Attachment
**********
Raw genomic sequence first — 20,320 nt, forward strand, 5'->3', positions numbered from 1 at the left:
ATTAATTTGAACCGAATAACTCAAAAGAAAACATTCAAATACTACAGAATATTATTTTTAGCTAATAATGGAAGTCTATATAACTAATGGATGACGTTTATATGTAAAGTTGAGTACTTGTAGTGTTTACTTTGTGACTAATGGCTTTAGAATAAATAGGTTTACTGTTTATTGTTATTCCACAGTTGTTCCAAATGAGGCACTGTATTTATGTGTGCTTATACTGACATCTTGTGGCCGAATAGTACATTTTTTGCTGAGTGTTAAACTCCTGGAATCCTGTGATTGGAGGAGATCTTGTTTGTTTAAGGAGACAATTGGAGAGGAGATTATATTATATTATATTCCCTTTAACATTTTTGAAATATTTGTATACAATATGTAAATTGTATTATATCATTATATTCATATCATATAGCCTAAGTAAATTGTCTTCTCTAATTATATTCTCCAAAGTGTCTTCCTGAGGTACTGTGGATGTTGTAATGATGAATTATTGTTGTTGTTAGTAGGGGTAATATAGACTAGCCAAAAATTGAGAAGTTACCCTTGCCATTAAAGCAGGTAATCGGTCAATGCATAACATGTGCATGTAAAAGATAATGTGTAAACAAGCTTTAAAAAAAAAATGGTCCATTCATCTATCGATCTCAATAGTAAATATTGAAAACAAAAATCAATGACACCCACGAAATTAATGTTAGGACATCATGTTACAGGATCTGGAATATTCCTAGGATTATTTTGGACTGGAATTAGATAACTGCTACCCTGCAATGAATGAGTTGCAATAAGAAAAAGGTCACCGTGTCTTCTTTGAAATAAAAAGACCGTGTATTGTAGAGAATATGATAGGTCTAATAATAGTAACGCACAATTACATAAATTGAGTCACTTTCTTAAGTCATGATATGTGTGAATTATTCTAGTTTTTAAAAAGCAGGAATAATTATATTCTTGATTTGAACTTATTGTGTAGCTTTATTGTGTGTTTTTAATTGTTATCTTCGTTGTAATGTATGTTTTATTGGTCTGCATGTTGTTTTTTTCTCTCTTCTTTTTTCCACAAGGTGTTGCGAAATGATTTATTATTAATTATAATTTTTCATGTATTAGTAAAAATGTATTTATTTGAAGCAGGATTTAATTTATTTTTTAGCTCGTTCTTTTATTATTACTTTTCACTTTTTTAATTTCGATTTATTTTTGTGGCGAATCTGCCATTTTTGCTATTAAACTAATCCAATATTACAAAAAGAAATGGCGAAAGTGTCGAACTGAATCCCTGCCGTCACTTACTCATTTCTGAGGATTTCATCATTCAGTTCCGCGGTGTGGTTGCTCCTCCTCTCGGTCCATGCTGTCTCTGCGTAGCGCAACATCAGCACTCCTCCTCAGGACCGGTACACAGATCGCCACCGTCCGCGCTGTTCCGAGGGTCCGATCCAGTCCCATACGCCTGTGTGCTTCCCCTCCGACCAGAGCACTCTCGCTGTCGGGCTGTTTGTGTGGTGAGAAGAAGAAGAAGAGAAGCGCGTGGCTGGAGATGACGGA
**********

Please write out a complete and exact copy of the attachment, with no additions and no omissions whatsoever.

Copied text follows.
Raw genomic sequence first — 20,320 nt, forward strand, 5'->3', positions numbered from 1 at the left:
ATTAATTTGAACCGAATAACTCAAAAGAAAACATTCAAATACTACAGAATATTATTTTTAGCTAATAATGGAAGTCTATATAACTAATGGATGACGTTTATATGTAAAGTTGAGTACTTGTAGTGTTTACTTTGTGACTAATGGCTTTAGAATAAATAGGTTTACTGTTTATTGTTATTCCACAGTTGTTCCAAATGAGGCACTGTATTTATGTGTGCTTATACTGACATCTTGTGGCCGAATAGTACATTTTTTGCTGAGTGTTAAACTCCTGGAATCCTGTGATTGGAGGAGATCTTGTTTGTTTAAGGAGACAATTGGAGAGGAGATTATATTATATTATATTCCCTTTAACATTTTTGAAATATTTGTATACAATATGTAAATTGTATTATATCATTATATTCATATCATATAGCCTAAGTAAATTGTCTTCTCTAATTATATTCTCCAAAGTGTCTTCCTGAGGTACTGTGGATGTTGTAATGATGAATTATTGTTGTTGTTAGTAGGGGTAATATAGACTAGCCAAAAATTGAGAAGTTACCCTTGCCATTAAAGCAGGTAATCGGTCAATGCATAACATGTGCATGTAAAAGATAATGTGTAAACAAGCTTTAAAAAAAAAATGGTCCATTCATCTATCGATCTCAATAGTAAATATTGAAAACAAAAATCAATGACACCCACGAAATTAATGTTAGGACATCATGTTACAGGATCTGGAATATTCCTAGGATTATTTTGGACTGGAATTAGATAACTGCTACCCTGCAATGAATGAGTTGCAATAAGAAAAAGGTCACCGTGTCTTCTTTGAAATAAAAAGACCGTGTATTGTAGAGAATATGATAGGTCTAATAATAGTAACGCACAATTACATAAATTGAGTCACTTTCTTAAGTCATGATATGTGTGAATTATTCTAGTTTTTAAAAAGCAGGAATAATTATATTCTTGATTTGAACTTATTGTGTAGCTTTATTGTGTGTTTTTAATTGTTATCTTCGTTGTAATGTATGTTTTATTGGTCTGCATGTTGTTTTTTTCTCTCTTCTTTTTTCCACAAGGTGTTGCGAAATGATTTATTATTAATTATAATTTTTCATGTATTAGTAAAAATGTATTTATTTGAAGCAGGATTTAATTTATTTTTTAGCTCGTTCTTTTATTATTACTTTTCACTTTTTTAATTTCGATTTATTTTTGTGGCGAATCTGCCATTTTTGCTATTAAACTAATCCAATATTACAAAAAGAAATGGCGAAAGTGTCGAACTGAATCCCTGCCGTCACTTACTCATTTCTGAGGATTTCATCATTCAGTTCCGCGGTGTGGTTGCTCCTCCTCTCGGTCCATGCTGTCTCTGCGTAGCGCAACATCAGCACTCCTCCTCAGGACCGGTACACAGATCGCCACCGTCCGCGCTGTTCCGAGGGTCCGATCCAGTCCCATACGCCTGTGTGCTTCCCCTCCGACCAGAGCACTCTCGCTGTCGGGCTGTTTGTGTGGTGAGAAGAAGAAGAAGAGAAGCGCGTGGCTGGAGATGACGGA